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What became of Ralph-Benjamin teaching two companions to
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FROM OLD ENGLAND TO NEW ENGLAND.
AM tired of so much persecution under the reign of
our corrupt king," said a neighbour to Josiah Franklin, one day in the year 1685, in the usually quiet village of Banbury, England, "and I believe that I shall pull up stakes and emigrate to Boston. That is the most thriving port in America."
Well, I am not quite prepared for that yet,” replied Franklin. "Our king is bad enough and tyrannical enough to make us all sick of our native land. But it is a great step to leave it for ever, to live among strangers; and I could not decide to do it without a good deal of reflection.”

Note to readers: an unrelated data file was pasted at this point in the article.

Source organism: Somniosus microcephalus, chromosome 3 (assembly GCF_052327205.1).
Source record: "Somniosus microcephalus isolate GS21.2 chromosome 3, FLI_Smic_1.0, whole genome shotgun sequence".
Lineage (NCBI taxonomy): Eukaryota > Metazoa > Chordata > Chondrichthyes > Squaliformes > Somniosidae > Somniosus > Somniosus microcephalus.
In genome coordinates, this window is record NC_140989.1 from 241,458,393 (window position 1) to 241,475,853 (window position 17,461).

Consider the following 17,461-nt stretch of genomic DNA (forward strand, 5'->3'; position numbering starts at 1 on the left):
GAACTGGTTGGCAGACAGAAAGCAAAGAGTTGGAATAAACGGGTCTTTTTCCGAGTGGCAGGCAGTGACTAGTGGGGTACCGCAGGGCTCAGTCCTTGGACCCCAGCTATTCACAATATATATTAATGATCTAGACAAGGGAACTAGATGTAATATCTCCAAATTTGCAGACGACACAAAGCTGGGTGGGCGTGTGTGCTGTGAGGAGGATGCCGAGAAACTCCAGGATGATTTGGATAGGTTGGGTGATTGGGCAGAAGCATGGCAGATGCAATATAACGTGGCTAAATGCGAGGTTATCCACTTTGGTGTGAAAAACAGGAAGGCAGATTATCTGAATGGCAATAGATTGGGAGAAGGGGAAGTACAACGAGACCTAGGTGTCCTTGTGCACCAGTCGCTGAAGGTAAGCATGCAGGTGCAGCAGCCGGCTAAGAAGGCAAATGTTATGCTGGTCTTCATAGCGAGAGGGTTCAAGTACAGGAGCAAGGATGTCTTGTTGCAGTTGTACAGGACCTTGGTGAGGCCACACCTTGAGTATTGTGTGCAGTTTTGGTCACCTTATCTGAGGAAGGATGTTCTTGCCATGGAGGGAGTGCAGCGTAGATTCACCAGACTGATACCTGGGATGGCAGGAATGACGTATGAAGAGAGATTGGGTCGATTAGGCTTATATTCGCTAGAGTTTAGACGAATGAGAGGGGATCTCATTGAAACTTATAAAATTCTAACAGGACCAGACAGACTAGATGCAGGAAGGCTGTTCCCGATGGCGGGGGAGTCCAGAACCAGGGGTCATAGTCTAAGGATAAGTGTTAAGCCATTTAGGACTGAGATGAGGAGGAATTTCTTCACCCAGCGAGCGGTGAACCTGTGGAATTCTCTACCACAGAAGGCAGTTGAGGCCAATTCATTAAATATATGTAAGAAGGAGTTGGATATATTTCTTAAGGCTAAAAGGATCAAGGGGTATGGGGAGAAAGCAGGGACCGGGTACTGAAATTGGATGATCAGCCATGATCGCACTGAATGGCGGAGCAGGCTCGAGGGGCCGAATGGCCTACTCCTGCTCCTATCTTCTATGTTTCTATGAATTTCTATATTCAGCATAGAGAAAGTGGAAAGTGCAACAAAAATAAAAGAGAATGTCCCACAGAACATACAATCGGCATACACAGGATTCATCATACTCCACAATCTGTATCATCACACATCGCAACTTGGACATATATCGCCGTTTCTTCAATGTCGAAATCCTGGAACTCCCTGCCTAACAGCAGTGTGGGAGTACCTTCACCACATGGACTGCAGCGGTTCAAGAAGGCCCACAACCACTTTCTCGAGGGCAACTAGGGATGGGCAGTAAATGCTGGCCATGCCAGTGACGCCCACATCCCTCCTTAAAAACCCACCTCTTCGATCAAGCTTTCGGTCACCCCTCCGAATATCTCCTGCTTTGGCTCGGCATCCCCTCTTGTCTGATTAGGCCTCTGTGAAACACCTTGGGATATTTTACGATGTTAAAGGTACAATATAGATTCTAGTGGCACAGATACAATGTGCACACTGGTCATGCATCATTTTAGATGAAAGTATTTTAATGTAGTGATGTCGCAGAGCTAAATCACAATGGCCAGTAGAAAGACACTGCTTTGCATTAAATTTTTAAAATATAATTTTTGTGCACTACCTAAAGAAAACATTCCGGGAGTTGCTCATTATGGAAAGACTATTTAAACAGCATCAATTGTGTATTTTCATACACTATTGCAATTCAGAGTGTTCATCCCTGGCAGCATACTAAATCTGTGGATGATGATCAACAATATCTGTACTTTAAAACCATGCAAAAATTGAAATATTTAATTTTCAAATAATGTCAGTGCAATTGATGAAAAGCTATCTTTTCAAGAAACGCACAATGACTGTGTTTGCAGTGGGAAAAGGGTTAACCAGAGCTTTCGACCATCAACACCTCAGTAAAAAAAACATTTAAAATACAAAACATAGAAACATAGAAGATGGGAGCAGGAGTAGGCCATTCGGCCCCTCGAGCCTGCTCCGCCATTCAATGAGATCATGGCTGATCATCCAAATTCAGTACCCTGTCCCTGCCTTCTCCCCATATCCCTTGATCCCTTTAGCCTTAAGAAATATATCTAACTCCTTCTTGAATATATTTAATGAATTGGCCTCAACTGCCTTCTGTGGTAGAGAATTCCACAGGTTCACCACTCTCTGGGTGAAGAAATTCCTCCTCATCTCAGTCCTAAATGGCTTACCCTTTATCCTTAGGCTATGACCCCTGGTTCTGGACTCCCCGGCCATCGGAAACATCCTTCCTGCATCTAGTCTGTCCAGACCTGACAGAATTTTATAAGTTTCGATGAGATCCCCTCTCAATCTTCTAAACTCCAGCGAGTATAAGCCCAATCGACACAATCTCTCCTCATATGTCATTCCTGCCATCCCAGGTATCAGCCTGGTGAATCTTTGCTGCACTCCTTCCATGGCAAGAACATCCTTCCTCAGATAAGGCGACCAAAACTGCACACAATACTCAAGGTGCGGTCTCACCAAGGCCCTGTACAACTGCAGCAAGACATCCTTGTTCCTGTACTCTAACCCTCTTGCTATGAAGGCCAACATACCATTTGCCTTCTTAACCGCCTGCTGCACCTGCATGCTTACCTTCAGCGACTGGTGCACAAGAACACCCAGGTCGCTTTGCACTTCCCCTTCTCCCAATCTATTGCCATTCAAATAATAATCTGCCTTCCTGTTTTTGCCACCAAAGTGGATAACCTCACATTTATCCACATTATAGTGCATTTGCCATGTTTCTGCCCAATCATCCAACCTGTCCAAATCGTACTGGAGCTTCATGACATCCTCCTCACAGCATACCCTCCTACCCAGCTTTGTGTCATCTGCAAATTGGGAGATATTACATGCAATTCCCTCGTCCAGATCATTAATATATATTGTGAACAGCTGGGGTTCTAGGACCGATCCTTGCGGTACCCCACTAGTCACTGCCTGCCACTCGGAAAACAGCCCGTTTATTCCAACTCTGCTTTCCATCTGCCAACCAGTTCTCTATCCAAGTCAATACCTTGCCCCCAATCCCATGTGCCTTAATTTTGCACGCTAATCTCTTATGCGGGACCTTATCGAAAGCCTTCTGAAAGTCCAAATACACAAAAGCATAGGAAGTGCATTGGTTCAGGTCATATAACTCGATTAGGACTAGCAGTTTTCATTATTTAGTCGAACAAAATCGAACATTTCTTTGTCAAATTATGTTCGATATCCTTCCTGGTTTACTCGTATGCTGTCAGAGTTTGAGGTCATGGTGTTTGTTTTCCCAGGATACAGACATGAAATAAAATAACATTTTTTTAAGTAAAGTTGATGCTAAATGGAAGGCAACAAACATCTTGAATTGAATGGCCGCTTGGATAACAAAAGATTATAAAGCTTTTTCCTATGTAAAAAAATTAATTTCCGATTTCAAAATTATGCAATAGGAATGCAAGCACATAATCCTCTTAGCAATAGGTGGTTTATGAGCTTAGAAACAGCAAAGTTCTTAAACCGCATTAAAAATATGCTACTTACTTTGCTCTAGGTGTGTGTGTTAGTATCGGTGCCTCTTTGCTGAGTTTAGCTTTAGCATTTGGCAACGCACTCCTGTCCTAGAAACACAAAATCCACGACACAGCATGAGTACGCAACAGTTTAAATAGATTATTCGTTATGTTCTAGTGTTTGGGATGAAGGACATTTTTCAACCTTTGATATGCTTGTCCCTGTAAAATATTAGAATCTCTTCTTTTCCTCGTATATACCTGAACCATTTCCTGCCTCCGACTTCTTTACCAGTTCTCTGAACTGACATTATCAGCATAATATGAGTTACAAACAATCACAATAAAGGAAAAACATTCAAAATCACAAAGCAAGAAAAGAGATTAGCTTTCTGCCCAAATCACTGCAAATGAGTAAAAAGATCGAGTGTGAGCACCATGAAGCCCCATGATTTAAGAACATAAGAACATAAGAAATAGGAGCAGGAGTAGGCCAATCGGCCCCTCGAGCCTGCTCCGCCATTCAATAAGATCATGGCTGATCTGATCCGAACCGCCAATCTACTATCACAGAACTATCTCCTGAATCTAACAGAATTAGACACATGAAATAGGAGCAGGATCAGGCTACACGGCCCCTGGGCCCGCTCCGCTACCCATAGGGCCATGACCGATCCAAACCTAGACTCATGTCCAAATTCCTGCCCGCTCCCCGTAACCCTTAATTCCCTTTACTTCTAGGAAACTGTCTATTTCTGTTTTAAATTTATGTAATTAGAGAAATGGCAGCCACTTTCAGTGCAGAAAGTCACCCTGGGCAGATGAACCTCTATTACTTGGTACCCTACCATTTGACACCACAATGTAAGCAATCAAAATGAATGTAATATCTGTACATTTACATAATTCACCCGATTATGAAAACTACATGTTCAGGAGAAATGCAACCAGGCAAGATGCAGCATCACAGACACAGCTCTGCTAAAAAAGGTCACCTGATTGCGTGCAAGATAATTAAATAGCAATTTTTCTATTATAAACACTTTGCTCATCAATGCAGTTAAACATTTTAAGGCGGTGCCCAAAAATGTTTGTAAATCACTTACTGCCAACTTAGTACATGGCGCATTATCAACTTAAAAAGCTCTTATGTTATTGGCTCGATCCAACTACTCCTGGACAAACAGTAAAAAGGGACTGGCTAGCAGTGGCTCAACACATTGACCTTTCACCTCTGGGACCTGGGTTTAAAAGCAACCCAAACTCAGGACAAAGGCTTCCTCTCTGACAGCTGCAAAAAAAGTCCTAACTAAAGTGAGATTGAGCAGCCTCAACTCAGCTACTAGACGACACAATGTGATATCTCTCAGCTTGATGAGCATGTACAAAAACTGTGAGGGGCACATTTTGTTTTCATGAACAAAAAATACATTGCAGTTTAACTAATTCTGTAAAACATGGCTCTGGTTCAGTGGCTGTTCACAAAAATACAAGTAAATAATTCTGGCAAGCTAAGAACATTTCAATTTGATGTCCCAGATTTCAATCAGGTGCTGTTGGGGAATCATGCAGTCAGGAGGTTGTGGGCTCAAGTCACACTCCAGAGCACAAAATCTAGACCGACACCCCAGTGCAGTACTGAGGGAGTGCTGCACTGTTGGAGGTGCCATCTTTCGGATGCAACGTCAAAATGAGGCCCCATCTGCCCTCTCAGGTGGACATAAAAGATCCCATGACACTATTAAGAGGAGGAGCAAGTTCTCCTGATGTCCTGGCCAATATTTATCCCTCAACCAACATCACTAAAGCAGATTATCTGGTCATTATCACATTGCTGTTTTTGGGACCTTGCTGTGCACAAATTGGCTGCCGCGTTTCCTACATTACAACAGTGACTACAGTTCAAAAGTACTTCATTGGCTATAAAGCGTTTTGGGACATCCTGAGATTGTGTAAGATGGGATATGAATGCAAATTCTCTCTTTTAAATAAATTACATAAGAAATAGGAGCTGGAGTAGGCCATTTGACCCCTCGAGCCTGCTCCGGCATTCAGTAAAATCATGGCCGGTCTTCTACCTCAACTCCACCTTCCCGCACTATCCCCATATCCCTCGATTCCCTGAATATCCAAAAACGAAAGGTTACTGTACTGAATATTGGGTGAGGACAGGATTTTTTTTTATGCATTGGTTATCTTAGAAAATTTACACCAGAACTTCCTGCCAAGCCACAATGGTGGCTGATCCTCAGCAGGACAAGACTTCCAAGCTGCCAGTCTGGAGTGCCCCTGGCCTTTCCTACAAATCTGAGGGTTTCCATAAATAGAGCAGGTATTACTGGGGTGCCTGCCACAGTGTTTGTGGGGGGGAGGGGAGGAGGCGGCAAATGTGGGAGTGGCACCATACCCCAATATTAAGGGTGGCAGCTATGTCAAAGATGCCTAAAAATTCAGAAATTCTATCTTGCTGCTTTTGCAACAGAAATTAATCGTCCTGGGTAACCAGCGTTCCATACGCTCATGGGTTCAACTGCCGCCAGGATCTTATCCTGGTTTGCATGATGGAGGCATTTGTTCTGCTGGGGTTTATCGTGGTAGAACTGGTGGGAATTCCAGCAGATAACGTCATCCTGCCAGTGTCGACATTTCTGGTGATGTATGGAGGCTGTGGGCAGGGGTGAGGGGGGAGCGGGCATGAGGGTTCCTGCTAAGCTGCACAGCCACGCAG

"Nor I; but I have reflected upon it for a whole year now, and the more I reflect the more I am inclined to emigrate. When I can't worship God here as my conscience dictates, I will go where I can. Besides, I think the new country promises much more to the common people than the old in the way of a livelihood."
'Perhaps so; I have not given the subject much attention. Dissenters have a hard time here under Charles II., and we all have to work hard enough for a livelihood. I don't think you can have a harder time in Boston."
Josiah Franklin was not disposed to emigrate when his neighbour first opened the subject. He was an intelligent, enterprising, Christian man, a dyer by trade, was born in Ecton, Leicestershire, in 1655, but removed to Banbury in his boyhood, to learn the business of a dyer of his brother John. He was married in Banbury at twenty-two years of